We can see that it is formatted with the ext4 file system, and its Linux designation is “/dev/sdc”.

Click the gear icon, then click the “Format Partition…” menu option.

menu option

Type a name for your USB drive, select the “Other” radio button, then click the “Next” button.

Provide a volume name for the USB drive on GNOME disks

Select the “exFAT” radio button, then click the “Next” button.

The exFAT radio button selected in the Custom Format dialog

You are warned that the USB drive will be erased and you are shown the details of the drive so you can confirm that it is the drive you want to format. Only when you are satisfied that it is the correct drive, click the red “Format” button.

The confirmation page of the format dialog.

The drive automatically formats and returns to the main screen. disks display. The USB drive entry now shows that it is formatted with the exFAT file system.

The exFAT formatted USB drive in the GNOME Disks screen

Formatting on the command line

The first step is to positively identify the USB drive. We can do this using the lsblk domain. Without connected USB drive, run the lsblk domain:

lsblk

The output of lsblk without the USB drive attached

Connect the USB drive to the computer and wait a moment for Linux to recognize and mount it. Then run the same lsblk domain:

lsblk

The output of lsblk with the USB drive attached

We can see the new entry for the USB drive. It appears as device “/dev/sdc”, and is mounted at “/run/media/dave/MetalUSB”.

Before we can format it, we need to unmount it. we will have to use sudo. Note that there is no “n” in the “unmount” command.

We pass the mount point to umount domain. What this does is unmount the File System. If we use the lsblk command we will see that the USB drive is still recognized, but is no longer associated with a mount point.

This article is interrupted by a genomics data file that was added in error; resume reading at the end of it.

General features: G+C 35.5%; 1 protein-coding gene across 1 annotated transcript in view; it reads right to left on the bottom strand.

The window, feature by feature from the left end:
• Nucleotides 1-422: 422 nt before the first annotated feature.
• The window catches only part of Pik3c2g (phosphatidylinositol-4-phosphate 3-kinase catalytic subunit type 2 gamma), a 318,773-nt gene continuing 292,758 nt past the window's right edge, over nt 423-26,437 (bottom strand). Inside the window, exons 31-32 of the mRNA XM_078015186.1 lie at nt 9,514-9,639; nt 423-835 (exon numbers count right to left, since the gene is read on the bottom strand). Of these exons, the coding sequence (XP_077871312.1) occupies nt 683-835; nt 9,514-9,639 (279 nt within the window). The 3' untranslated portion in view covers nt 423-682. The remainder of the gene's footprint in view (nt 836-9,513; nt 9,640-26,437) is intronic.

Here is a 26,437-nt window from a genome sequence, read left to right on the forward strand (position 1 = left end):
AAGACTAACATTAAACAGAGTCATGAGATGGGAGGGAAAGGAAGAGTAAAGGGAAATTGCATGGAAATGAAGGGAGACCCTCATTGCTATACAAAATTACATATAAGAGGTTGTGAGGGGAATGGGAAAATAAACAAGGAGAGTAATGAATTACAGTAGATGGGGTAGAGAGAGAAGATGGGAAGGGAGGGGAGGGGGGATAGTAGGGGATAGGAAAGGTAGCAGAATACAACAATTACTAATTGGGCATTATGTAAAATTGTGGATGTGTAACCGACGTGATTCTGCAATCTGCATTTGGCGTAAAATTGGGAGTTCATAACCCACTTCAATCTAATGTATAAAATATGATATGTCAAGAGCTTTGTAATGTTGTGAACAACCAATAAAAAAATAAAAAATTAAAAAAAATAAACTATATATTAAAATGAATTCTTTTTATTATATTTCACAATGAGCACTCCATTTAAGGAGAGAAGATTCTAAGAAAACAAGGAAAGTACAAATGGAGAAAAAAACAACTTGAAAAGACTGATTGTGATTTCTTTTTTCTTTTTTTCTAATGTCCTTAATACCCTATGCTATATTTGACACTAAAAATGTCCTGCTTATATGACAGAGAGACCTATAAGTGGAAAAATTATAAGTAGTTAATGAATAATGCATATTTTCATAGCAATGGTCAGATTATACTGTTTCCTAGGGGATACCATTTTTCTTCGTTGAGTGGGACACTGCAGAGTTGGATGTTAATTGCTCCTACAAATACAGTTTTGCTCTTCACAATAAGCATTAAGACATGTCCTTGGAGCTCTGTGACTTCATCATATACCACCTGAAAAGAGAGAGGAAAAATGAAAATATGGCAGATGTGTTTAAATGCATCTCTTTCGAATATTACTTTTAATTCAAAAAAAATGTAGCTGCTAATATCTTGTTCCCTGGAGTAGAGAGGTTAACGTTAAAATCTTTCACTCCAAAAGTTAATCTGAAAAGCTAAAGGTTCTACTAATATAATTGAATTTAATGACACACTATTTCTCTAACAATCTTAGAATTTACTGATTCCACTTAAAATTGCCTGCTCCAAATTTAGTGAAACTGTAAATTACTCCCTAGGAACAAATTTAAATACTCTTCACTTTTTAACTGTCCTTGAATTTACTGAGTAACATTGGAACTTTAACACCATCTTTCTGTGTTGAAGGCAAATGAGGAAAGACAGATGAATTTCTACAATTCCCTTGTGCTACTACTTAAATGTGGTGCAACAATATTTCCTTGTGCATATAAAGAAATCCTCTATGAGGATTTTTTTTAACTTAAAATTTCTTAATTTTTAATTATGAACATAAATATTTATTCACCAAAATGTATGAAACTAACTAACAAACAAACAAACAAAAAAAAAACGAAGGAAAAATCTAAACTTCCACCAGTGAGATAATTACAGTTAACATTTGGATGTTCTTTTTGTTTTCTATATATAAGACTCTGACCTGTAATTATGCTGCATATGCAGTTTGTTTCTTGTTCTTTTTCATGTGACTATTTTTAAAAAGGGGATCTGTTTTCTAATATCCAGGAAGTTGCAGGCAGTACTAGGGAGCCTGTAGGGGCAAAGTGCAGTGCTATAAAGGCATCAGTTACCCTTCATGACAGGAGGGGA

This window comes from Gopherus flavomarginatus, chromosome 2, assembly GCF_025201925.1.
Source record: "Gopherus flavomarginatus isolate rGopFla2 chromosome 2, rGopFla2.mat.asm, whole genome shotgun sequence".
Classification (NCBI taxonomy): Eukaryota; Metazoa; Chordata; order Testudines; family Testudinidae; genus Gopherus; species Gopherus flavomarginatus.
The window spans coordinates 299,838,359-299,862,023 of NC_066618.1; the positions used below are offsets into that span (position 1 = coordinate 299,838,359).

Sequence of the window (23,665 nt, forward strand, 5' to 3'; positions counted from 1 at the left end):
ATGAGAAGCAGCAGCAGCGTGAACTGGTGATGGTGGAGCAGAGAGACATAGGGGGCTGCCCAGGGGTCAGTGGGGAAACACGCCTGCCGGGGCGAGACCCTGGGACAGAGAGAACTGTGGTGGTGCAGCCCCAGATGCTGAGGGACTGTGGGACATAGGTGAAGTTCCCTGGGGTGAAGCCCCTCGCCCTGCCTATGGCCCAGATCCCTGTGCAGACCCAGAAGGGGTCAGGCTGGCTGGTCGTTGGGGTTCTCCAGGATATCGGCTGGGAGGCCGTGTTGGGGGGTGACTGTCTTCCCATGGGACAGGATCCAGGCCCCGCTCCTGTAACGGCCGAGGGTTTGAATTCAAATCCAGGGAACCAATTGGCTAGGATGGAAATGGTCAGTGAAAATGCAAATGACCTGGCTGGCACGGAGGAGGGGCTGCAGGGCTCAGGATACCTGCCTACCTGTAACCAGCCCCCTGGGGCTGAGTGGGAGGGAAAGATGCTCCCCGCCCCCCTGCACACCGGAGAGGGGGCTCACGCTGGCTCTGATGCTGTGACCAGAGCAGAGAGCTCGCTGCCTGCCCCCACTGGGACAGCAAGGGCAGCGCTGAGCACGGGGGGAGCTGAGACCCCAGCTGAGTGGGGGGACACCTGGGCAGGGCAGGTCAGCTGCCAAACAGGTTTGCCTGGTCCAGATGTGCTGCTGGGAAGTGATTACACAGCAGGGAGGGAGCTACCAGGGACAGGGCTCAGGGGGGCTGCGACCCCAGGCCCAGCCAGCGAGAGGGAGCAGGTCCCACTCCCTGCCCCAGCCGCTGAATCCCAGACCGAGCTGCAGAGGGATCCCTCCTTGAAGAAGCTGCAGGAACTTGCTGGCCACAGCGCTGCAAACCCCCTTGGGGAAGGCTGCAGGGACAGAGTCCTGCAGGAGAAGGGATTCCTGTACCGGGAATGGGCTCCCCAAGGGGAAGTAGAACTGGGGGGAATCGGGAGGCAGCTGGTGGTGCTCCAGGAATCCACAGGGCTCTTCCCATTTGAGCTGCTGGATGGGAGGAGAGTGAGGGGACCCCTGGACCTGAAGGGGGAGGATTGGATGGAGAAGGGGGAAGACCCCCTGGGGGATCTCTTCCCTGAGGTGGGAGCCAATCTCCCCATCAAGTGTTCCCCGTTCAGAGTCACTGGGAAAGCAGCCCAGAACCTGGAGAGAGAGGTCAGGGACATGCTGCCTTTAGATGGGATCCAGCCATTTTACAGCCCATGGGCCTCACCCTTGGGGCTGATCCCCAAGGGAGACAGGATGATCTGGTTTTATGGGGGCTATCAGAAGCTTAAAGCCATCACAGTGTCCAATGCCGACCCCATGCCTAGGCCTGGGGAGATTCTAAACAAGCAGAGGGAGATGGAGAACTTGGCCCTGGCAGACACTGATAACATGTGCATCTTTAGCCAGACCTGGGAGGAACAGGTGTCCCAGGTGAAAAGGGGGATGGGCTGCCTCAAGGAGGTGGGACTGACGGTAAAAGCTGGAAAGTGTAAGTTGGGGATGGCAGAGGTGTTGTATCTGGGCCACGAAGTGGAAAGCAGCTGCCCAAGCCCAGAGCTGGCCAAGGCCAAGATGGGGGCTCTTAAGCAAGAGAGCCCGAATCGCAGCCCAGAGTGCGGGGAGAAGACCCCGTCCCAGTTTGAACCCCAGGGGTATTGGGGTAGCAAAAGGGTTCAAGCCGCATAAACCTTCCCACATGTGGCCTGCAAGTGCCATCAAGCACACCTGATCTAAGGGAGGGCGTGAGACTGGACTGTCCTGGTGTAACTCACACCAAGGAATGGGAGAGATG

sudo umount /run/media/dave/MetalUSB
lsblk

The unmounted USB drive shown in the output of the lsblk command

To format the USB drive with the new file system, we use the mkfs.exfat domain. We need to reference the USB drive using its device name, which is “/dev/sdc”.

the -L The (label) option allows us to provide a volume label. Let’s call this USB drive “Metal32”.

sudo mkfs.exfat -L Metal32 /dev/sdc

Creating the exFAT file system on the USB drive

Unplug the USB drive, wait a moment, and then plug it back in. Use the lsblk command once more and you will see that the drive is now mounted and the mount point name has changed to reflect the name we chose when we created the file system.

lsblk

The USB drive mounted to a new mount point

To verify that the file system is exFAT, we can use the df command with the -T (type) option.

df -T /dev/sdc

Using the df command to check the file system of the USB drive

We can see that the file system is listed as exFAT.

RELATED: How to use the mkfs command in Linux

Just to make sure Microsoft Windows was happy with the USB drive, we plugged it into a Windows computer and looked at its properties. Windows 10 treated the drive as a properly formatted and functional USB drive, using the exFAT file system.

USB drive properties in Windows 10

Avoid the 4GB barrier

The theoretical maximum size of a file under exFAT is 16EB (Exbibytes). While it’s unlikely you’ll ever need to carry a file that size, the need to transfer and share files larger than 4 GB is a fairly common requirement for exFAT to be a good candidate for a universal format for USB drives.